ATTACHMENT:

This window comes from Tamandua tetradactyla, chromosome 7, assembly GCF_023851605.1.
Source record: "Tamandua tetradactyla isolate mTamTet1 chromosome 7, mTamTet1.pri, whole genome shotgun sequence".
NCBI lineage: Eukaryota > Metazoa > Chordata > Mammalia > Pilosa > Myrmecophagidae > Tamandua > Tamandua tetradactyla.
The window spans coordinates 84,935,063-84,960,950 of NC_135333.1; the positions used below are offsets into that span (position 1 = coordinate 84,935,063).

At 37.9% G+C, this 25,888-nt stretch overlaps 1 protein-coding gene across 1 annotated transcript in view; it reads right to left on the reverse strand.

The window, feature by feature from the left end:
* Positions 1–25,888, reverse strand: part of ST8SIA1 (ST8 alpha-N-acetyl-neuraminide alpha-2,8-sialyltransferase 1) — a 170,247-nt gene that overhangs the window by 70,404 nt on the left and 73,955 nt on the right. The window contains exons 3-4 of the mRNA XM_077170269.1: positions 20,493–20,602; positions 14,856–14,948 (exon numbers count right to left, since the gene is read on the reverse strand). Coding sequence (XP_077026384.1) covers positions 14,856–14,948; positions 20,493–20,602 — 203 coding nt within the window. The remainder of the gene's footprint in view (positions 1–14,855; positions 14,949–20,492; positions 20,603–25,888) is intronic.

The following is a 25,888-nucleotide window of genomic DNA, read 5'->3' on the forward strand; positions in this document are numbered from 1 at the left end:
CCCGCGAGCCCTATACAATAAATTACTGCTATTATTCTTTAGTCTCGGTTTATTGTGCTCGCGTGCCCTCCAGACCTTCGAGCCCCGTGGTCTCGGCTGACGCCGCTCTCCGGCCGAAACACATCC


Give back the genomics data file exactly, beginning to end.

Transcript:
This window comes from Tamandua tetradactyla, chromosome 7, assembly GCF_023851605.1.
Source record: "Tamandua tetradactyla isolate mTamTet1 chromosome 7, mTamTet1.pri, whole genome shotgun sequence".
NCBI lineage: Eukaryota > Metazoa > Chordata > Mammalia > Pilosa > Myrmecophagidae > Tamandua > Tamandua tetradactyla.
The window spans coordinates 84,935,063-84,960,950 of NC_135333.1; the positions used below are offsets into that span (position 1 = coordinate 84,935,063).

At 37.9% G+C, this 25,888-nt stretch overlaps 1 protein-coding gene across 1 annotated transcript in view; it reads right to left on the reverse strand.

The window, feature by feature from the left end:
* Positions 1–25,888, reverse strand: part of ST8SIA1 (ST8 alpha-N-acetyl-neuraminide alpha-2,8-sialyltransferase 1) — a 170,247-nt gene that overhangs the window by 70,404 nt on the left and 73,955 nt on the right. The window contains exons 3-4 of the mRNA XM_077170269.1: positions 20,493–20,602; positions 14,856–14,948 (exon numbers count right to left, since the gene is read on the reverse strand). Coding sequence (XP_077026384.1) covers positions 14,856–14,948; positions 20,493–20,602 — 203 coding nt within the window. The remainder of the gene's footprint in view (positions 1–14,855; positions 14,949–20,492; positions 20,603–25,888) is intronic.

The following is a 25,888-nucleotide window of genomic DNA, read 5'->3' on the forward strand; positions in this document are numbered from 1 at the left end:
CCCGCGAGCCCTATACAATAAATTACTGCTATTATTCTTTAGTCTCGGTTTATTGTGCTCGCGTGCCCTCCAGACCTTCGAGCCCCGTGGTCTCGGCTGACGCCGCTCTCCGGCCGAAACACATCC